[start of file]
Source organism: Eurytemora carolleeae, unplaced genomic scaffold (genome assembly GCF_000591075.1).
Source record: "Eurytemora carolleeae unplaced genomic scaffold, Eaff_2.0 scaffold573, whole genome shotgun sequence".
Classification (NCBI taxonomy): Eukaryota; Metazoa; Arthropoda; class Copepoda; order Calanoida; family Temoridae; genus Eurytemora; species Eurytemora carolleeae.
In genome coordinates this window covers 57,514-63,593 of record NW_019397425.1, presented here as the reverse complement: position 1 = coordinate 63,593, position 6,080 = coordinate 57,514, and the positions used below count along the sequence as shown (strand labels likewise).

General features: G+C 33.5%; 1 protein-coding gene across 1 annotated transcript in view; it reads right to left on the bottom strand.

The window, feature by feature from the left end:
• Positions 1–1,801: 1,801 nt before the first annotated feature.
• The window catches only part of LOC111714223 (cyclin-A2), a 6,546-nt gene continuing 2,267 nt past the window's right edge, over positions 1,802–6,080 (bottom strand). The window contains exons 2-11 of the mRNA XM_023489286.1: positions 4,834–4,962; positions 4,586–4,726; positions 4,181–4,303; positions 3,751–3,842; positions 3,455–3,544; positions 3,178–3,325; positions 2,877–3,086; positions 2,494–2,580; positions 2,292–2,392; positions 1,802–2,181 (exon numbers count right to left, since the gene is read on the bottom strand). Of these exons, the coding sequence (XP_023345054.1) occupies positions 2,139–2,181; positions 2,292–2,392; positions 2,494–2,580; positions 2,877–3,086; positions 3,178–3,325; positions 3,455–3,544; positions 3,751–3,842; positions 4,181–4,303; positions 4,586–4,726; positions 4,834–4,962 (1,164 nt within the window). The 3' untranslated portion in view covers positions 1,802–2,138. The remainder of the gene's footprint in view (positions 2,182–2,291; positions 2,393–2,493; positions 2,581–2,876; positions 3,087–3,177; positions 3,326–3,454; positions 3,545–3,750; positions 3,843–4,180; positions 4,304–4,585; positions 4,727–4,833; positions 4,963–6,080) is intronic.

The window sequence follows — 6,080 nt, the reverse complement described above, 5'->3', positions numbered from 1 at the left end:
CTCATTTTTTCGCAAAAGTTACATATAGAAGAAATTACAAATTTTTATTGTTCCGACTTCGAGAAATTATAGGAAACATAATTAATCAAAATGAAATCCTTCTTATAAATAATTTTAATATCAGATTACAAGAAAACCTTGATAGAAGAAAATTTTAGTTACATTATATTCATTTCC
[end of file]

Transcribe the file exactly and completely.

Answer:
Source organism: Eurytemora carolleeae, unplaced genomic scaffold (genome assembly GCF_000591075.1).
Source record: "Eurytemora carolleeae unplaced genomic scaffold, Eaff_2.0 scaffold573, whole genome shotgun sequence".
Classification (NCBI taxonomy): Eukaryota; Metazoa; Arthropoda; class Copepoda; order Calanoida; family Temoridae; genus Eurytemora; species Eurytemora carolleeae.
In genome coordinates this window covers 57,514-63,593 of record NW_019397425.1, presented here as the reverse complement: position 1 = coordinate 63,593, position 6,080 = coordinate 57,514, and the positions used below count along the sequence as shown (strand labels likewise).

General features: G+C 33.5%; 1 protein-coding gene across 1 annotated transcript in view; it reads right to left on the bottom strand.

The window, feature by feature from the left end:
• Positions 1–1,801: 1,801 nt before the first annotated feature.
• The window catches only part of LOC111714223 (cyclin-A2), a 6,546-nt gene continuing 2,267 nt past the window's right edge, over positions 1,802–6,080 (bottom strand). The window contains exons 2-11 of the mRNA XM_023489286.1: positions 4,834–4,962; positions 4,586–4,726; positions 4,181–4,303; positions 3,751–3,842; positions 3,455–3,544; positions 3,178–3,325; positions 2,877–3,086; positions 2,494–2,580; positions 2,292–2,392; positions 1,802–2,181 (exon numbers count right to left, since the gene is read on the bottom strand). Of these exons, the coding sequence (XP_023345054.1) occupies positions 2,139–2,181; positions 2,292–2,392; positions 2,494–2,580; positions 2,877–3,086; positions 3,178–3,325; positions 3,455–3,544; positions 3,751–3,842; positions 4,181–4,303; positions 4,586–4,726; positions 4,834–4,962 (1,164 nt within the window). The 3' untranslated portion in view covers positions 1,802–2,138. The remainder of the gene's footprint in view (positions 2,182–2,291; positions 2,393–2,493; positions 2,581–2,876; positions 3,087–3,177; positions 3,326–3,454; positions 3,545–3,750; positions 3,843–4,180; positions 4,304–4,585; positions 4,727–4,833; positions 4,963–6,080) is intronic.

The window sequence follows — 6,080 nt, the reverse complement described above, 5'->3', positions numbered from 1 at the left end:
CTCATTTTTTCGCAAAAGTTACATATAGAAGAAATTACAAATTTTTATTGTTCCGACTTCGAGAAATTATAGGAAACATAATTAATCAAAATGAAATCCTTCTTATAAATAATTTTAATATCAGATTACAAGAAAACCTTGATAGAAGAAAATTTTAGTTACATTATATTCATTTCC